Routine eye check-ups are essential, ideally every year or two after age 40 or even sooner if glaucoma risk factors are present.

Eye doctors can diagnose glaucoma by:

  • Measuring IOP using a tonometer. Pressure measurements are a necessary part of the complete eye exam. But they're not enough to screen for glaucoma.
  • Examining the optic nerve through an ophthalmoscope. If the nerve is unusually indented, pale or asymmetric, glaucoma should be suspected even if the IOP is normal.
  • Mapping the peripheral visual fields. This is the best way to screen for glaucoma, but it also takes the most time.

A diagnosis of glaucoma requires both an abnormal appearance of the optic nerve and a visual field defect in at least one eye.

There are additional considerations for angle-closure glaucoma. By checking the angle during your eye exam, your doctor can tell you if you are at risk for an acute attack. If you have a narrow angle, you should avoid medicines that could trigger an attack by causing the iris to dilate. These include drugs ranging from over-the-counter antihistamines to tricyclic antidepressants. Ask your doctor for a list; better yet, read drug labels and instructions carefully. And if your narrow angle is causing the optic nerve damage of glaucoma, the doctor may recommend laser surgery to allow good fluid flow.

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Treatment

At present, the only way to treat glaucoma, even when eye pressure is normal, is to lower IOP.

Angle-closure glaucoma is a medical emergency that requires prompt hospital treatment to lower pressure. In addition to eye drops, intravenous medication may be required. Afterwards, surgery with a laser beam (laser iridotomy) can make a passage through the pupil, allowing fluid to flow freely. Both eyes should have this procedure.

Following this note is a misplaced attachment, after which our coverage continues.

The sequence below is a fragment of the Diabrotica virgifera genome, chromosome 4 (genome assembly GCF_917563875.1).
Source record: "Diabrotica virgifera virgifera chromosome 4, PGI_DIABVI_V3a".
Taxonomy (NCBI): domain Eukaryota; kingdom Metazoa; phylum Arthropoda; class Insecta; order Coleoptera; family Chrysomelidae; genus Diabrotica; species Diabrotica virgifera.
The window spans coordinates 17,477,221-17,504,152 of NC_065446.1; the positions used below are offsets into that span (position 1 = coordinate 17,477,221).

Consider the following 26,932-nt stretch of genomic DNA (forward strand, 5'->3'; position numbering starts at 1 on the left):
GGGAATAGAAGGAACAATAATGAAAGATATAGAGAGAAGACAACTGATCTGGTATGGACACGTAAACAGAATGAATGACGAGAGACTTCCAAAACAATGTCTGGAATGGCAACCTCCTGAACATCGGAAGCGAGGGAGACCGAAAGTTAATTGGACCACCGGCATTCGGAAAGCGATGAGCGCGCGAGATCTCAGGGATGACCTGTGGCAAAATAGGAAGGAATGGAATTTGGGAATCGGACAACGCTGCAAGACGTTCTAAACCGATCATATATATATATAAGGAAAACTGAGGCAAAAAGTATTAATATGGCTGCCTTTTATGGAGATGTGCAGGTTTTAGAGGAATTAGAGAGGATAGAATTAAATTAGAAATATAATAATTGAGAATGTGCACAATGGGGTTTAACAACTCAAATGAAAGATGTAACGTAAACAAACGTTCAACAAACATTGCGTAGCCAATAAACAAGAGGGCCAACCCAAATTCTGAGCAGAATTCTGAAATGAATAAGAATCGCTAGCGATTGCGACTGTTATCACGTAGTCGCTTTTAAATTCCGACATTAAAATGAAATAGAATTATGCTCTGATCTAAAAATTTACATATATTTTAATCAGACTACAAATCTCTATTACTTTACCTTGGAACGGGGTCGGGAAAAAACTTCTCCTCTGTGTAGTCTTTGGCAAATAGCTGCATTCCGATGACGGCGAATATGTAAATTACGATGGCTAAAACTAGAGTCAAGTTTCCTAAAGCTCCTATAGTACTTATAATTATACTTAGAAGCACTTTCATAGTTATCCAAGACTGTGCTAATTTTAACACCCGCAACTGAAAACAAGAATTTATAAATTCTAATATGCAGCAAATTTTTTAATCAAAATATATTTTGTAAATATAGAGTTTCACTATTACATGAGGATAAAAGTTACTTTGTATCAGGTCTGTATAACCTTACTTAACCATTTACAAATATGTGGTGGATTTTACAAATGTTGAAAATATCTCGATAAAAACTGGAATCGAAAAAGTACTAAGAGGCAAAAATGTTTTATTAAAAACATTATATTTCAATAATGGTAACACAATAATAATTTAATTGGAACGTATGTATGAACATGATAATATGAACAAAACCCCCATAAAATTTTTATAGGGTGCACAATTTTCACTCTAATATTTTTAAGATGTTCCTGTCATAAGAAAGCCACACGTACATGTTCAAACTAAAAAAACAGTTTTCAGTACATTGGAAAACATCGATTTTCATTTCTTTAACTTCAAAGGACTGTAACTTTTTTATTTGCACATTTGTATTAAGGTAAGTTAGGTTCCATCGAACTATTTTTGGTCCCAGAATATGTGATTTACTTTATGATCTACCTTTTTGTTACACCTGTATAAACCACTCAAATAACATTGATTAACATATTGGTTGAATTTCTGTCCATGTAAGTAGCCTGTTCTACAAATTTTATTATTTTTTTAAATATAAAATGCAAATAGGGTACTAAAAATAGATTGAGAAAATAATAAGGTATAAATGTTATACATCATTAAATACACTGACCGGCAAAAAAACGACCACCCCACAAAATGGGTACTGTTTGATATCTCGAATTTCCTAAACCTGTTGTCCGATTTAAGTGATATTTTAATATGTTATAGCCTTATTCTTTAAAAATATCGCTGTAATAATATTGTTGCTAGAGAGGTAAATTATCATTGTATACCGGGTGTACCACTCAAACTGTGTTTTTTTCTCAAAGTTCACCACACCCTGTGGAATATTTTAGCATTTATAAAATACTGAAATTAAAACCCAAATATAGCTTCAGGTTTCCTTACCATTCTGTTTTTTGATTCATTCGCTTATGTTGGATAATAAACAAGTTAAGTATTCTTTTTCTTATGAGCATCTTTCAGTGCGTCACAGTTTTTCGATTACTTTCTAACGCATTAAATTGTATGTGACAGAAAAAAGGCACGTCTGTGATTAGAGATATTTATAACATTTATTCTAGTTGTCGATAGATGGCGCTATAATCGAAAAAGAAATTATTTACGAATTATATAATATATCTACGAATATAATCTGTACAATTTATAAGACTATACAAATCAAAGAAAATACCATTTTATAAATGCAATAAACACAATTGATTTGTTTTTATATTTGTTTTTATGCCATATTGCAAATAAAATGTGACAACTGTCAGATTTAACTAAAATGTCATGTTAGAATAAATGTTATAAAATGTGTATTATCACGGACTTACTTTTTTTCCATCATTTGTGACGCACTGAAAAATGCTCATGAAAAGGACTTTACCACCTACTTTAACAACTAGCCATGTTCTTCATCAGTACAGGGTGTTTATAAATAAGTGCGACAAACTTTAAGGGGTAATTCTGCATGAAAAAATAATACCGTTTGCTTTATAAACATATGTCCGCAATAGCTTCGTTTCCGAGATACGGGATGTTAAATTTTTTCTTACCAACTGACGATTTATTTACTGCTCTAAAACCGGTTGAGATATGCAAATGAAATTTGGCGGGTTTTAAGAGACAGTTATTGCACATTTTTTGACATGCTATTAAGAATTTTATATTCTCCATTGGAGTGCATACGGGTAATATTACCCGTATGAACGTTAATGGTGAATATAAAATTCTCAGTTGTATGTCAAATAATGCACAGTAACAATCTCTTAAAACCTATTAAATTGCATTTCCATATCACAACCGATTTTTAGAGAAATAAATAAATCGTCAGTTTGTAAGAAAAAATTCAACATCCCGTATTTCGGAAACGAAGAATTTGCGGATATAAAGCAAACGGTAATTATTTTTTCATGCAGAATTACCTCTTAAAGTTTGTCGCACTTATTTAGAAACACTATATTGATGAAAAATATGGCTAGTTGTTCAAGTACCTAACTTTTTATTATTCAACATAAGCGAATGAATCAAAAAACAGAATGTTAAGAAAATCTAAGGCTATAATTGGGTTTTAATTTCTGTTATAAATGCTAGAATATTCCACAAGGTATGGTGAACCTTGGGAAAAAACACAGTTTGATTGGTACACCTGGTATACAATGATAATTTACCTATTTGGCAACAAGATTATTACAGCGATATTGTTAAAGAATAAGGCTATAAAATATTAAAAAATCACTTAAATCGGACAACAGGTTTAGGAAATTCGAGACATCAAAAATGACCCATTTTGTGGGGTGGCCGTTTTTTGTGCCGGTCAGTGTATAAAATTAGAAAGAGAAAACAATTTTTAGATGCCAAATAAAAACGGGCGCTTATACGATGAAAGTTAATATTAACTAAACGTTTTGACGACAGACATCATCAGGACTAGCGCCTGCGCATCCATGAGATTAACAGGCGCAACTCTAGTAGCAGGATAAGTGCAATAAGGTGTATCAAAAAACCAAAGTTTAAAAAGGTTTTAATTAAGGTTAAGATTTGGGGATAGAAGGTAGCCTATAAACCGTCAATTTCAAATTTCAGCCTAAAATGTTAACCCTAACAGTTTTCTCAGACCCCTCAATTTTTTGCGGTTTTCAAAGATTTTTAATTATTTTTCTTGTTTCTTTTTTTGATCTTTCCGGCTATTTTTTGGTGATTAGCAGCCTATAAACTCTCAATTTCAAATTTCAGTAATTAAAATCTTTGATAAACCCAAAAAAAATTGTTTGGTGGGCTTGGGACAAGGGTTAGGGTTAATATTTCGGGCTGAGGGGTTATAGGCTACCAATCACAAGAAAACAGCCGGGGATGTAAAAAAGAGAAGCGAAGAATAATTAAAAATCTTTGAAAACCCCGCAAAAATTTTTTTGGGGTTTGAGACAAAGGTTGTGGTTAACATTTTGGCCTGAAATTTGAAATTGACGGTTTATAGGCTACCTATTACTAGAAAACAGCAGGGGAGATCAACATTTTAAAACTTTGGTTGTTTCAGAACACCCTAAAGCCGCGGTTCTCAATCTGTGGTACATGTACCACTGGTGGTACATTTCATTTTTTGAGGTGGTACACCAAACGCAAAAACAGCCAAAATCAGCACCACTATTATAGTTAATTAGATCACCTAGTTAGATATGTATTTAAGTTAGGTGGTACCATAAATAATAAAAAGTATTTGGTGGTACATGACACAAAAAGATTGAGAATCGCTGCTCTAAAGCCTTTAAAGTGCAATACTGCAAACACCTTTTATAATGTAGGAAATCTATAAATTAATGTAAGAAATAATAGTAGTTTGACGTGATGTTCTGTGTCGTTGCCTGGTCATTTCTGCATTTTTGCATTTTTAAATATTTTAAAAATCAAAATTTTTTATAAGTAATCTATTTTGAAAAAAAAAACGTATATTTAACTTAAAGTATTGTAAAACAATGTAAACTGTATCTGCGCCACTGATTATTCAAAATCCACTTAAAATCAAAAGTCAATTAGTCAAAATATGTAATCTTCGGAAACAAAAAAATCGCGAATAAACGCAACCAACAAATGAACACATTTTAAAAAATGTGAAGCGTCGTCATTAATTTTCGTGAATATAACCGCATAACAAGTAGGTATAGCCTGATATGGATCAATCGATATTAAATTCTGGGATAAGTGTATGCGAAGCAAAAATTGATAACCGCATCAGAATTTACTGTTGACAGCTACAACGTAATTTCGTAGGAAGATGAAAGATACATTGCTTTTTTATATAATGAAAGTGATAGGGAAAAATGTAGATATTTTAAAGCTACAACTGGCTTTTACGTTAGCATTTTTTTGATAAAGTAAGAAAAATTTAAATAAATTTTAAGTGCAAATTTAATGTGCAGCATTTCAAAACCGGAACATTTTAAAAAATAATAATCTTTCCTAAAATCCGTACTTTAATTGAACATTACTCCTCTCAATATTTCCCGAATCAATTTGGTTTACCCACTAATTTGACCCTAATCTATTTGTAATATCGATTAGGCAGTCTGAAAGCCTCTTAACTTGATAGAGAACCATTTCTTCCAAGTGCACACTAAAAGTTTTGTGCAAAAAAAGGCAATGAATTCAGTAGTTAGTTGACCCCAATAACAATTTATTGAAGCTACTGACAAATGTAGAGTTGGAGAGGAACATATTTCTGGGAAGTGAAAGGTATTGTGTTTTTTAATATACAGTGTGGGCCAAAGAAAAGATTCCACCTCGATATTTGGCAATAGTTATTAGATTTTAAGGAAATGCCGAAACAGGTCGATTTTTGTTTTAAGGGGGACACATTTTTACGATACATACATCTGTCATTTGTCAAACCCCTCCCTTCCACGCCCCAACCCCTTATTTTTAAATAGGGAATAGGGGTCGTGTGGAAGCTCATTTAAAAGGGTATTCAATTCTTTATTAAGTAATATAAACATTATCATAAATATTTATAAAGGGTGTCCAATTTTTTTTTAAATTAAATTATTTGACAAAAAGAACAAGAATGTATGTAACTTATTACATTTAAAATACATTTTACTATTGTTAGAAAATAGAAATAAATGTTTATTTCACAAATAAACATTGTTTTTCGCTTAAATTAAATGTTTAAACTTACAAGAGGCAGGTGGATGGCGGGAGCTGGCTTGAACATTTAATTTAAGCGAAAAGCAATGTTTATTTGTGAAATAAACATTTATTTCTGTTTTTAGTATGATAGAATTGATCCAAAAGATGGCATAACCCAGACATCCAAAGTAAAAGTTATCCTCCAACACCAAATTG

With other forms of glaucoma, prescription eye drops help lower IOP. Some reduce the production of fluid, while others boost the outflow of fluid. A doctor who specializes in eye diseases (ophthalmologist) will decide which is best for you and will explain potential side effects.

If medicines don't bring your IOP to safe levels, surgery is another options. In many cases, the first choice is laser trabeculoplasty. A laser beam is used to enlarge the tracts that drain fluid out of the eye. Or surgery can make a new route to drain fluid from the eye.

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Looking Toward the Future

The new definition of glaucoma — as a disease of the optic nerve instead of a disease of elevated IOP — raises new questions:

  • Will patients who have high pressures but normal nerves benefit from early pressure-lowering therapy?
  • How does blood pressure affect the optic nerve?
  • Is laser trabeculoplasty better than eye drops for the initial treatment of glaucoma — or is a traditional filtering operation the best approach?
  • Can laser or filtering surgery help patients with advanced glaucoma?

For now, regular eye exams for men over 40 and younger men with risk factors can diagnose glaucoma before advanced nerve damage occurs. And carefully supervised therapy can protect your vision.

 

Harvey B. Simon, M.D. is an Associate Professor of Medicine at Harvard Medical School and a member of the Health Sciences Technology Faculty at Massachusetts Institute of Technology. He is the founding editor of the Harvard Men's Health Watch newsletter and author of six consumer health books, including The Harvard Medical School Guide to Men's Health (Simon and Schuster, 2002) and The No Sweat Exercise Plan, Lose Weight, Get Healthy and Live Longer (McGraw-Hill, 2006). Dr. Simon practices at the Massachusetts General Hospital; he received the London Prize for Excellence in Teaching from Harvard and MIT.